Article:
An Iraq War veteran accused of intentionally driving his car into a group of pedestrians, injuring eight people, targeted the crowd because he believed they were Muslims, police and prosecutors said at a press conference Friday.
Isaiah Joel Peoples is believed to have deliberately veered his car into eight people who were walking on a crowded crosswalk in Northern California Tuesday, hitting seven pedestrians before crashing into a tree.
"New evidence shows that the defendant intentionally targeted the victims based on their race and his belief that they were of the Muslim faith," Sunnyvale Police Chief Phan Ngo said.
There was no evidence that Peoples slowed down; instead, he allegedly appeared to accelerate as he approached the crowd.
On Friday, Peoples was charged with eight counts of attempted murder, four of which have a sentencing enhancement of causing great bodily injury.
Each of the charges carried a maximum possible sentence of life in prison, said Santa Clara County Chief Assistant District Attorney Jay Boyarsky.
Police and prosecutors did not provide details on how authorities became aware Peoples targeted some of the victims over their assumed faith, but Ngo said the evidence was uncovered late Thursday evening.
"There is very disturbing and appalling evidence that at least one or two of these victims were targeted based on the defendant's view of what their race or religion may have been," Boyarsky said.
No hate crime enhancement has been filed as of Friday, Boyarsky said, but he added that was because the case remains under investigation.
"If there is evidence that warrants the filing of a hate crime enhancement in this case, in addition to all the charges that carry a potential sentence of life in prison, I guarantee you that we will file such a charge," he said.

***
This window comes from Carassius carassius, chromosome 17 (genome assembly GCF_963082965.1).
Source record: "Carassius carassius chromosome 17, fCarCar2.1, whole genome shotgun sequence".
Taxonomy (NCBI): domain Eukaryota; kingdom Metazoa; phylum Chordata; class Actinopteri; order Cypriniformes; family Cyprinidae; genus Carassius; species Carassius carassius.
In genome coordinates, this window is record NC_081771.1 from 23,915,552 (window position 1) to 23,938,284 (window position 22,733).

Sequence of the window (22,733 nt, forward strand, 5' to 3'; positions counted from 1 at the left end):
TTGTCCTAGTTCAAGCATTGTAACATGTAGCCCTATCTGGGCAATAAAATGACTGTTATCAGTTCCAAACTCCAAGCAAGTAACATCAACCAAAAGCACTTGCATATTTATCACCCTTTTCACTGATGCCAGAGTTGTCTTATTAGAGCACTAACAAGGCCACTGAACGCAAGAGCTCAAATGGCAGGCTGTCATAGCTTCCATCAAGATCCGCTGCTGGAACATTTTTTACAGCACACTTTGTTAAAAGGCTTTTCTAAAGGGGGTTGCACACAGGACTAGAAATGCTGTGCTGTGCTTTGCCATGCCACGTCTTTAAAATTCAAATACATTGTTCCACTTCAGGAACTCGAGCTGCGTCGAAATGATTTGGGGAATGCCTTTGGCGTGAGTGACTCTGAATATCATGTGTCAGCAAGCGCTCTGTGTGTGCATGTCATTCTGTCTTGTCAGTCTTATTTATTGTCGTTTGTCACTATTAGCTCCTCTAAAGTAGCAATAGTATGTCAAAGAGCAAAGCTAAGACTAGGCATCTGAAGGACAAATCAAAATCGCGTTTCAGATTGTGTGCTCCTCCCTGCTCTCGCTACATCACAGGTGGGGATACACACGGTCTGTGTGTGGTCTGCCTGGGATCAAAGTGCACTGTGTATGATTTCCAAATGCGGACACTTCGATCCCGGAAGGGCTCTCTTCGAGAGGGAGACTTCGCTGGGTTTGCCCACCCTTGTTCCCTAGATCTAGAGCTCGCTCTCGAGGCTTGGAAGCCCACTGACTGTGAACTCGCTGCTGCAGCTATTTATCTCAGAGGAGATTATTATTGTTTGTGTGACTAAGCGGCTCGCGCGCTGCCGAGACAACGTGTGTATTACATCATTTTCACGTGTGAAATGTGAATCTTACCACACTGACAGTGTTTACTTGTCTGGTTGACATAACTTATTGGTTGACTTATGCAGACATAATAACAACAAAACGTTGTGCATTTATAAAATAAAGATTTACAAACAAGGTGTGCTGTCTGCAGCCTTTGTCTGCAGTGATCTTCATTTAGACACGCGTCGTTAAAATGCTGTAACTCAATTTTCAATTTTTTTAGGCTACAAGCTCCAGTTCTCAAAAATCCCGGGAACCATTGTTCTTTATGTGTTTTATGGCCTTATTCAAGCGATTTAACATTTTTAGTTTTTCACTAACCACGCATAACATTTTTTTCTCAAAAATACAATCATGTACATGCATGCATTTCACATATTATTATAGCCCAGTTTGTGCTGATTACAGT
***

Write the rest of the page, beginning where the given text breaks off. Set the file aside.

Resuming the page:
The FBI is assisting local authorities in the investigation, officials said.
One witness to the crash told the Mercury News Peoples appeared to be repeatedly mumbling to himself after the attack, "I love you, Jesus," at the crash site.
The US Army confirmed Peoples served as a civil affairs specialist in the Army Reserve from March 2004 to July 2009, where he achieved the rank of sergeant. He served in Iraq from June 2005 to May 2006.
His brother, Joshua Peoples, told the San Francisco Chronicle that Peoples was at a psychiatric hospital for a year in 2015.
"He’s always just trying to do good for himself," Joshua Peoples said about his brother. "I really believe him going to the Army and Afghanistan messed up his mental health."
Boyarsky and Ngo declined to comment when asked about the possibility that Peoples may have PTSD.
"We're going to hold this man accountable for the horrible crimes that were committed," Boyarsky said.